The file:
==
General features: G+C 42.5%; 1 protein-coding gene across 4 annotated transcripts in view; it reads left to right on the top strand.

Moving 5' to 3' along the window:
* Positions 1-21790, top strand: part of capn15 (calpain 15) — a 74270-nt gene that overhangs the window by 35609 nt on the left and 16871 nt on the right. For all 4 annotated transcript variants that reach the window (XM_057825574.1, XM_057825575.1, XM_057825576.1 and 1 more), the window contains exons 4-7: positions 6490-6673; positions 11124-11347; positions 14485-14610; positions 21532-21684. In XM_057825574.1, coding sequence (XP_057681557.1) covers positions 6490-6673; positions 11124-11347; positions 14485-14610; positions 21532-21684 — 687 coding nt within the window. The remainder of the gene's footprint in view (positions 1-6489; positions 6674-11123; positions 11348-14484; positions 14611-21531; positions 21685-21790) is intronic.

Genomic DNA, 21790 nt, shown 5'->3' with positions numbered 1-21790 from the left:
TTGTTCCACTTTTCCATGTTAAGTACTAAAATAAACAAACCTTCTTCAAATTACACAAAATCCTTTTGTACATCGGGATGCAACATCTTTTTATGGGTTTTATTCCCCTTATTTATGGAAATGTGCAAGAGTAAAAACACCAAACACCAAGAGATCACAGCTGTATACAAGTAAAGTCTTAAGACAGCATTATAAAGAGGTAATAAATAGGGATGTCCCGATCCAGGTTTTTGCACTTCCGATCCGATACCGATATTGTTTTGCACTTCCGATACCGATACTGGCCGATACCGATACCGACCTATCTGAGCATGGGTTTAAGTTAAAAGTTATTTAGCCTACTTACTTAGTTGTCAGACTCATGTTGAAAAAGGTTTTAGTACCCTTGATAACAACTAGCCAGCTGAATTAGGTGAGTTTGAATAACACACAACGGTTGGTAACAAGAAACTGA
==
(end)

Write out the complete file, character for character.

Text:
General features: G+C 42.5%; 1 protein-coding gene across 4 annotated transcripts in view; it reads left to right on the top strand.

Moving 5' to 3' along the window:
* Positions 1-21790, top strand: part of capn15 (calpain 15) — a 74270-nt gene that overhangs the window by 35609 nt on the left and 16871 nt on the right. For all 4 annotated transcript variants that reach the window (XM_057825574.1, XM_057825575.1, XM_057825576.1 and 1 more), the window contains exons 4-7: positions 6490-6673; positions 11124-11347; positions 14485-14610; positions 21532-21684. In XM_057825574.1, coding sequence (XP_057681557.1) covers positions 6490-6673; positions 11124-11347; positions 14485-14610; positions 21532-21684 — 687 coding nt within the window. The remainder of the gene's footprint in view (positions 1-6489; positions 6674-11123; positions 11348-14484; positions 14611-21531; positions 21685-21790) is intronic.

Genomic DNA, 21790 nt, shown 5'->3' with positions numbered 1-21790 from the left:
TTGTTCCACTTTTCCATGTTAAGTACTAAAATAAACAAACCTTCTTCAAATTACACAAAATCCTTTTGTACATCGGGATGCAACATCTTTTTATGGGTTTTATTCCCCTTATTTATGGAAATGTGCAAGAGTAAAAACACCAAACACCAAGAGATCACAGCTGTATACAAGTAAAGTCTTAAGACAGCATTATAAAGAGGTAATAAATAGGGATGTCCCGATCCAGGTTTTTGCACTTCCGATCCGATACCGATATTGTTTTGCACTTCCGATACCGATACTGGCCGATACCGATACCGACCTATCTGAGCATGGGTTTAAGTTAAAAGTTATTTAGCCTACTTACTTAGTTGTCAGACTCATGTTGAAAAAGGTTTTAGTACCCTTGATAACAACTAGCCAGCTGAATTAGGTGAGTTTGAATAACACACAACGGTTGGTAACAAGAAACTGA